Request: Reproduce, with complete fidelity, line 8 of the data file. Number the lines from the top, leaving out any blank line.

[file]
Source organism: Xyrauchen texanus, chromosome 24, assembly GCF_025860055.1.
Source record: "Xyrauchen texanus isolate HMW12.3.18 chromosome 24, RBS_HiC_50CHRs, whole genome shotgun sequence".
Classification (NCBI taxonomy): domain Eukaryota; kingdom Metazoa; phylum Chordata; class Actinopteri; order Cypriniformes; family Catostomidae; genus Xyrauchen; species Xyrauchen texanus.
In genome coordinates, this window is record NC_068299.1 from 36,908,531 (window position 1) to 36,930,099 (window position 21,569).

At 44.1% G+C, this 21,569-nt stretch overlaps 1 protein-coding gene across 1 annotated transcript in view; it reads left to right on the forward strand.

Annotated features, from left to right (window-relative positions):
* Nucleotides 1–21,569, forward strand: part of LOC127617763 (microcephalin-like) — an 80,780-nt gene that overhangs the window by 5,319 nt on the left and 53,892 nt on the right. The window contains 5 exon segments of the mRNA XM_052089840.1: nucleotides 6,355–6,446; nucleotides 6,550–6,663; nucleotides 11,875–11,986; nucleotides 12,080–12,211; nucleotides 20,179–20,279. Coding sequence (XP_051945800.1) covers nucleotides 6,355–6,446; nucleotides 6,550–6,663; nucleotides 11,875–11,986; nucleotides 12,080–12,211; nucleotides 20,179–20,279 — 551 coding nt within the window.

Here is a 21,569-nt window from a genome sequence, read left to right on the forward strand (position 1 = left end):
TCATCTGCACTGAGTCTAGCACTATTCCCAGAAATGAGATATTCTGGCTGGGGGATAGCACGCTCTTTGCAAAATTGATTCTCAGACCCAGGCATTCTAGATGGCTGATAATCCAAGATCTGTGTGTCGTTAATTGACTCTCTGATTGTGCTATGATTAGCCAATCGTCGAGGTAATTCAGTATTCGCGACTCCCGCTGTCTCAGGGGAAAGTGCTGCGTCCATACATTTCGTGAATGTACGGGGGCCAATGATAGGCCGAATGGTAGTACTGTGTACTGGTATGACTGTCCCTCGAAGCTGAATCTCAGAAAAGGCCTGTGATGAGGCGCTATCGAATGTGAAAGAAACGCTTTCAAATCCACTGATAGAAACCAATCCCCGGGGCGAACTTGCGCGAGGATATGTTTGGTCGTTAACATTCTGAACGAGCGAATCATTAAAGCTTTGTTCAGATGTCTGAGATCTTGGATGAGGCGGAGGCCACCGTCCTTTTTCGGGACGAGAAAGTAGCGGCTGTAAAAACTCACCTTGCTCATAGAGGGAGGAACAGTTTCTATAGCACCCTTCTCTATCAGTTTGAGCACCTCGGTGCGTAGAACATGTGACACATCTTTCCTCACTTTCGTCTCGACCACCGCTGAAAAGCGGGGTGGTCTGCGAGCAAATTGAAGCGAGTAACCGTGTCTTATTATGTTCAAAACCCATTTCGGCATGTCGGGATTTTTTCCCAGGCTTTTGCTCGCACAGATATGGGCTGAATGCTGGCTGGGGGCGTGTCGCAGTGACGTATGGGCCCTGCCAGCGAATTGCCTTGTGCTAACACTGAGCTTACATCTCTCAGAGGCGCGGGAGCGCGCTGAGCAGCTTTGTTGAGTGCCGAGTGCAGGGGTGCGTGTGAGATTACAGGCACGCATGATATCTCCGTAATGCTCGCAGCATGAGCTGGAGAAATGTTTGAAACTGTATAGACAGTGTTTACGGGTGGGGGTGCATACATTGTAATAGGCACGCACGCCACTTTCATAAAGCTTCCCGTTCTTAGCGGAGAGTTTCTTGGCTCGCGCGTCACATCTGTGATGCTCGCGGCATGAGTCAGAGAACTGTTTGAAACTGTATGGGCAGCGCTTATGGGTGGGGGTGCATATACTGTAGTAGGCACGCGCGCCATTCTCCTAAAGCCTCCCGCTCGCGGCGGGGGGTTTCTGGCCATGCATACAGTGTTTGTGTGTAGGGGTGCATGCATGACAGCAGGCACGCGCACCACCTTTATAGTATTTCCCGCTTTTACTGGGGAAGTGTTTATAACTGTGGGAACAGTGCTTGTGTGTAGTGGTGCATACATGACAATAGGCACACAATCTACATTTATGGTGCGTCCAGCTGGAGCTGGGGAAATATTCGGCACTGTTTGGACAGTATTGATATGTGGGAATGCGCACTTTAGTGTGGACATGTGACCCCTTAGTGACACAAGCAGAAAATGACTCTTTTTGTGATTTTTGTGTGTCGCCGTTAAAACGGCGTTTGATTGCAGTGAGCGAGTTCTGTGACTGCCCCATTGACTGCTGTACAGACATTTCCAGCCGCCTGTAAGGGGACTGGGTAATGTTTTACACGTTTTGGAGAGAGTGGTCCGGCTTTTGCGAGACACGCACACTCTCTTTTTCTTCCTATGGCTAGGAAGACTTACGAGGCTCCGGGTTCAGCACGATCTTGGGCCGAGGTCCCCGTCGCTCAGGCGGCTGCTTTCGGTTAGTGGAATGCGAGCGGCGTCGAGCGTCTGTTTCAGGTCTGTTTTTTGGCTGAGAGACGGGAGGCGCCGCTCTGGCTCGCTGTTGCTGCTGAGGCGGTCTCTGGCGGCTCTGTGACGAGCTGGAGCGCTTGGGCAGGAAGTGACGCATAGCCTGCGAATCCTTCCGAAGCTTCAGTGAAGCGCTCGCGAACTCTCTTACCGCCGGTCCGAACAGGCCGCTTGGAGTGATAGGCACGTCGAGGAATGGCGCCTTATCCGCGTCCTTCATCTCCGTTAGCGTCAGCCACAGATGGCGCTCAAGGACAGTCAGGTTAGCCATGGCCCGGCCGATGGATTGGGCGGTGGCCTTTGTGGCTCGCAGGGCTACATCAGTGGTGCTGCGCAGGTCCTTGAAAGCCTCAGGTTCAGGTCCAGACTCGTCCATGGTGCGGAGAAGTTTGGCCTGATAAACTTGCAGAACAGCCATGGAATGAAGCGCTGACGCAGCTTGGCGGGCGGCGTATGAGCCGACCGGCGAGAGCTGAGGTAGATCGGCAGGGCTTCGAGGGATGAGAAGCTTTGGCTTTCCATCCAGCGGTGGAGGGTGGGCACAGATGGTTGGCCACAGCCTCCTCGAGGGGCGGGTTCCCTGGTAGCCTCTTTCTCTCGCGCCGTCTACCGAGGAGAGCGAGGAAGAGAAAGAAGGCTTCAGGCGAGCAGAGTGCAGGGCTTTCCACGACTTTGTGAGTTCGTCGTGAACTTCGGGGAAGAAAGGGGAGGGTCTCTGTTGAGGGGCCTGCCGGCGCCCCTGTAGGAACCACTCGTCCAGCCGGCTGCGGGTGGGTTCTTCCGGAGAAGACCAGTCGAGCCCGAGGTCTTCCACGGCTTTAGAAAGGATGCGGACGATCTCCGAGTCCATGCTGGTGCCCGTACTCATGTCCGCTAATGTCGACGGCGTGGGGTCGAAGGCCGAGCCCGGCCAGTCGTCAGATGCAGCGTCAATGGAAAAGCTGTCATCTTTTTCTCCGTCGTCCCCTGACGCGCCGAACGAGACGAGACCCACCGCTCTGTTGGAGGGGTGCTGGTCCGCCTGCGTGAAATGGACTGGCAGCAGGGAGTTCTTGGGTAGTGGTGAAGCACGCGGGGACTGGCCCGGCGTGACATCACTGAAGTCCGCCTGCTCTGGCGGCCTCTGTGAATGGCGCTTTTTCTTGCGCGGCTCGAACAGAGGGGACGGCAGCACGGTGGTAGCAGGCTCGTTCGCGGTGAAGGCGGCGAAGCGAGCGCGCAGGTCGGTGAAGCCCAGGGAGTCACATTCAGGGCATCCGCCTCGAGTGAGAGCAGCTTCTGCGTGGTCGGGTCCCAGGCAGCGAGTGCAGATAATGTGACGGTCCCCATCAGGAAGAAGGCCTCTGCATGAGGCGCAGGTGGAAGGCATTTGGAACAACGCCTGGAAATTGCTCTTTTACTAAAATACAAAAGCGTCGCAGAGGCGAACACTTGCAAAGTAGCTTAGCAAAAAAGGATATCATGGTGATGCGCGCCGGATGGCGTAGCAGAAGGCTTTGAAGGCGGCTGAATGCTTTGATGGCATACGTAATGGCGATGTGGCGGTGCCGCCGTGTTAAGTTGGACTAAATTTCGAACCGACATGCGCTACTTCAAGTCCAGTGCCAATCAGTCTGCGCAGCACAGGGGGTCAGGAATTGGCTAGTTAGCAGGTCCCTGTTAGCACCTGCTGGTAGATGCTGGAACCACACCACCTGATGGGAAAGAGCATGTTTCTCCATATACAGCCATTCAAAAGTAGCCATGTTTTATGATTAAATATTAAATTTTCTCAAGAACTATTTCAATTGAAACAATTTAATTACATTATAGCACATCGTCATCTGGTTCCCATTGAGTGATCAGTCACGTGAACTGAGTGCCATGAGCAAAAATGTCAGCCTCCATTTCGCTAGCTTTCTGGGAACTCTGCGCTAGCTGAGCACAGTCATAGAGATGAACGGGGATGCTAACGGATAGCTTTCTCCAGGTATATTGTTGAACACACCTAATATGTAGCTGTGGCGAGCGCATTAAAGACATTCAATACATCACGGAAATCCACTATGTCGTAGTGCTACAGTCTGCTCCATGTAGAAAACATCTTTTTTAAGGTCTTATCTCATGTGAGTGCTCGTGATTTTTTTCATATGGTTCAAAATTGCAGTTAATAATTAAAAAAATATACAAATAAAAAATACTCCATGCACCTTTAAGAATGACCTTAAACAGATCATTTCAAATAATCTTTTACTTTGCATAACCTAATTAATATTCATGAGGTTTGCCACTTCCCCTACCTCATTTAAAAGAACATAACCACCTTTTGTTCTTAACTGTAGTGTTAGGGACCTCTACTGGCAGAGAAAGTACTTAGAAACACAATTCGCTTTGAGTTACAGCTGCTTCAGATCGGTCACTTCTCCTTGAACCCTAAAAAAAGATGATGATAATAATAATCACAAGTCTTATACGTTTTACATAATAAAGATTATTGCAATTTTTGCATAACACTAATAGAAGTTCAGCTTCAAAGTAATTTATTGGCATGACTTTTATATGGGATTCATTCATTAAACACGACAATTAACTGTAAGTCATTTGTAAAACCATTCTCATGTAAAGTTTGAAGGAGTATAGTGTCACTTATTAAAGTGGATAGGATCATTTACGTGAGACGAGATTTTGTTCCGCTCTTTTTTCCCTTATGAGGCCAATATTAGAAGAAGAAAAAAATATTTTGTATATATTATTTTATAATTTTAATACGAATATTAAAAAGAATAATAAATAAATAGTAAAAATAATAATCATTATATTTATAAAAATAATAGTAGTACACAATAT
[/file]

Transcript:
Here is a 21,569-nt window from a genome sequence, read left to right on the forward strand (position 1 = left end):